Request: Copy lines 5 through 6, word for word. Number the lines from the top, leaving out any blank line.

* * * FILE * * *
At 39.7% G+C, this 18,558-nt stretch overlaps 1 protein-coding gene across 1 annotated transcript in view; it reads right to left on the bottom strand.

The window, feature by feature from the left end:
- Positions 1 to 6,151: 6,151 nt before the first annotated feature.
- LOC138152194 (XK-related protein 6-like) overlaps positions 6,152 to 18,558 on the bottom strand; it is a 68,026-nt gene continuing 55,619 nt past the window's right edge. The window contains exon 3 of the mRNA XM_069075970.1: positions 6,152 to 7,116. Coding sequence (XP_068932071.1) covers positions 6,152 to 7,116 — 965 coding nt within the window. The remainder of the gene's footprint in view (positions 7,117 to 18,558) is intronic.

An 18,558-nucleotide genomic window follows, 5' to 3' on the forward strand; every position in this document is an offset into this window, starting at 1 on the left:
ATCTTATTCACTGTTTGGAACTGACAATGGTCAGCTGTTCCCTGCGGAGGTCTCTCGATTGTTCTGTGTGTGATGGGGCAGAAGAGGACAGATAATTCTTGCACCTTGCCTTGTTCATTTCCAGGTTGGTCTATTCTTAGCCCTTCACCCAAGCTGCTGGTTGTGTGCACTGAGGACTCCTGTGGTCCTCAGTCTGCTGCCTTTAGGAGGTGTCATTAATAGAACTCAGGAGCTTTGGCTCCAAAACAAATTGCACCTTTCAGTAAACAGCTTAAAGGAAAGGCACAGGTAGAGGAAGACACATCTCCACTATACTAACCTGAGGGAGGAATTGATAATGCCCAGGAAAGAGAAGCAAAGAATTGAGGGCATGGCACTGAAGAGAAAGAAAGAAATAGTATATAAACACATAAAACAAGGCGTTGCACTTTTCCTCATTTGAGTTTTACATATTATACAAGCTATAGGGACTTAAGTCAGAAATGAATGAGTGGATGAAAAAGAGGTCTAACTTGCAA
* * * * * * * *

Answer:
An 18,558-nucleotide genomic window follows, 5' to 3' on the forward strand; every position in this document is an offset into this window, starting at 1 on the left:
ATCTTATTCACTGTTTGGAACTGACAATGGTCAGCTGTTCCCTGCGGAGGTCTCTCGATTGTTCTGTGTGTGATGGGGCAGAAGAGGACAGATAATTCTTGCACCTTGCCTTGTTCATTTCCAGGTTGGTCTATTCTTAGCCCTTCACCCAAGCTGCTGGTTGTGTGCACTGAGGACTCCTGTGGTCCTCAGTCTGCTGCCTTTAGGAGGTGTCATTAATAGAACTCAGGAGCTTTGGCTCCAAAACAAATTGCACCTTTCAGTAAACAGCTTAAAGGAAAGGCACAGGTAGAGGAAGACACATCTCCACTATACTAACCTGAGGGAGGAATTGATAATGCCCAGGAAAGAGAAGCAAAGAATTGAGGGCATGGCACTGAAGAGAAAGAAAGAAATAGTATATAAACACATAAAACAAGGCGTTGCACTTTTCCTCATTTGAGTTTTACATATTATACAAGCTATAGGGACTTAAGTCAGAAATGAATGAGTGGATGAAAAAGAGGTCTAACTTGCAA